Motherwell now will get the chance to replace Curtis Main.
Aberdeen? Well, they have brought in a forward with one of the worst goal rates in the past six seasons. His scoring rate last season was on par with Graham Cummins in 2017-18 for St. Johnstone & Ryan Dow in 2014-15 for Dundee United. Cummins now plays in Ireland & Dow played in Scotland’s League Two last season.
Meanwhile, Main has leveraged his output with Motherwell with a move up the league table to Aberdeen.
Let’s take a look at the underlying numbers to see if there is any hope that Main is primed for a bounce back from becoming the next Graham Cummins.
The visual below shows how his underlying goal scoring numbers compares to the rest of the forwards in the Scottish Premiership last season.
Ooooooofffffff…that’s bad. Like really bad. The only somewhat positve output last season was that only 50% of the forwards who played at least 700 minutes averaged more open play shots per 90.
Main’s Projected Goals per 90 (first introduced here) was 0.23, which is actually double Main’s actual goal rate of 0.11.
So, does that mean there is hope? Main’s Expected Shooting Percentage suggests he should have scored on 27% of his Shots on Target, while he only scored on 16%.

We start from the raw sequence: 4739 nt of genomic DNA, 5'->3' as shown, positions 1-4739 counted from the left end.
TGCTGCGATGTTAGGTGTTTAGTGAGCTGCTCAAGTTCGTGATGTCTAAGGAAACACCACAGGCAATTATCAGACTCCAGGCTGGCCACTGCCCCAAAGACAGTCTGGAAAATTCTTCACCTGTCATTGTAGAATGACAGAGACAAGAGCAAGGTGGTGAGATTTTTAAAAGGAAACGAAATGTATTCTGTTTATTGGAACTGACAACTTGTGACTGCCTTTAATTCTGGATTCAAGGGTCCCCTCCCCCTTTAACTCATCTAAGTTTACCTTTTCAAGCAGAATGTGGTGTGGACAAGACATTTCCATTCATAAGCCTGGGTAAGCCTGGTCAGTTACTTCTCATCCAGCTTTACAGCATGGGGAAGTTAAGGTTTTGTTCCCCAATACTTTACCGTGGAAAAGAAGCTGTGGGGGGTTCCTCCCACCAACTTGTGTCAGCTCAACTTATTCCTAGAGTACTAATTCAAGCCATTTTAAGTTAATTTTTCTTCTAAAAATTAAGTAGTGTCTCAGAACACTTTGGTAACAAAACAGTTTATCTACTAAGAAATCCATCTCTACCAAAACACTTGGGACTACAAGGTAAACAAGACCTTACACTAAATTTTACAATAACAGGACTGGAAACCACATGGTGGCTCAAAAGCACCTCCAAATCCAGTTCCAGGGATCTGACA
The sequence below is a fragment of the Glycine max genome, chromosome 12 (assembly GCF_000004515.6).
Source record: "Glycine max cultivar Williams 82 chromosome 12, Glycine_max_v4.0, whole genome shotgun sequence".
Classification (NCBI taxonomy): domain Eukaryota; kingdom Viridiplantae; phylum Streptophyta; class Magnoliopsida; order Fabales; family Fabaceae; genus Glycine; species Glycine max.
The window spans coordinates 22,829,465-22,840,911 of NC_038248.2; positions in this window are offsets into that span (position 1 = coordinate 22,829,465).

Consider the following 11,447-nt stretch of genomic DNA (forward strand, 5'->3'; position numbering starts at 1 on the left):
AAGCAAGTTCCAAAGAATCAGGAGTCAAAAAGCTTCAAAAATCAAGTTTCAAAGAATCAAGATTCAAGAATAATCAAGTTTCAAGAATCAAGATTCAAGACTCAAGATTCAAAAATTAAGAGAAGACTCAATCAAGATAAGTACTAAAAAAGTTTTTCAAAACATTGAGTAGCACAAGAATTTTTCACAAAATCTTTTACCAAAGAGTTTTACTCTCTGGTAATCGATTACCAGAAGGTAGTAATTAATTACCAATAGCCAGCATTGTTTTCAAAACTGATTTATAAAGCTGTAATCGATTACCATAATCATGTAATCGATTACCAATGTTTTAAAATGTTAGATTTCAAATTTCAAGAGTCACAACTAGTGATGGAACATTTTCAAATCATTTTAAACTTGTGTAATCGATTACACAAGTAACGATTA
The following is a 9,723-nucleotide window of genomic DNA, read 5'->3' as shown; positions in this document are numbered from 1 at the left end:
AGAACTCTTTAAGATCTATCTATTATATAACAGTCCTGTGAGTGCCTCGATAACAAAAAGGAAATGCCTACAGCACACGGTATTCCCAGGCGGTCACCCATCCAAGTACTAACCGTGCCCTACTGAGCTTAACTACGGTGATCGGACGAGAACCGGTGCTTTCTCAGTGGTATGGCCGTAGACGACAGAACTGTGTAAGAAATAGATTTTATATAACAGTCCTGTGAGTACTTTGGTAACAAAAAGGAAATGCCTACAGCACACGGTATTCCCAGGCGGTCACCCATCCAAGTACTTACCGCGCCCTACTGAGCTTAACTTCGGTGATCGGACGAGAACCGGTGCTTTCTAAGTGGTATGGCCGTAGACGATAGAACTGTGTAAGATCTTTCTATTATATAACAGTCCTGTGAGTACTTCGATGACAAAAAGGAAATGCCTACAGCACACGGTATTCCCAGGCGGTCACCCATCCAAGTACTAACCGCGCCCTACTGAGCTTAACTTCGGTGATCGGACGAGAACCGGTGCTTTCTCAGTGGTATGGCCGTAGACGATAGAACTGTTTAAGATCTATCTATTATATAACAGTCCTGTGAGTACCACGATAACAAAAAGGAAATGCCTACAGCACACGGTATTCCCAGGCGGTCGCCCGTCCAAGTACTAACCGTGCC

An optimist would say that there are more goals coming from Main. The realist (me) would suggest that while Main may be due for a slight increase in scoring, the reality is that his Projected Goal rate is the equivalent to a Goals Above Average rate of -0.10. That would basically equal Steve May’s rate from 2017-18.
So, while Derek McInnes was looking to add more goals to his frontline…he ended up getting the second coming of Stevie May (the guy who averaged 0.00 goals per 90 last season).
The Modern Fitba Rating of Aberdeen's signing of Curtis Main?
Stats are courtesy of data provided by Ortec Sports.
Last summer I had a mini-series of Rate my Transfer posts. The first one looked at Hearts' signing of Steven MacLean, while second reviewed Aberdeen's signing of Lewis Ferguson, & the final one looked at Hibs’ signing of Florian Kamberi. Looking back I was two for three.
Could we have seen the demise of Curtis Main last summer? Let’s look at his underlying numbers from 2017-18…
What can be learned here? Well, Main needs A LOT of shots in order to get anywhere close to being an average striker. Even then, his Expected rates for Shot Accuracy, Shooting Percentage & then Conversion Rate tell you there is a real shot selection issue here. Part of that may come down to Motherwell’s style of play, but given his career of being bad - I’d say a lot of that comes down to Main as well.
If we had looked at this visual last summer, the warning would be if the shots begin to dry up (they did), the finishing numbers here are an indicator of a bad goal scorer. Main went from slightly below average, to one of the worst strikers the league has seen in the past five seasons.
This was written under the influence of the Night Marchers & French Vanilla.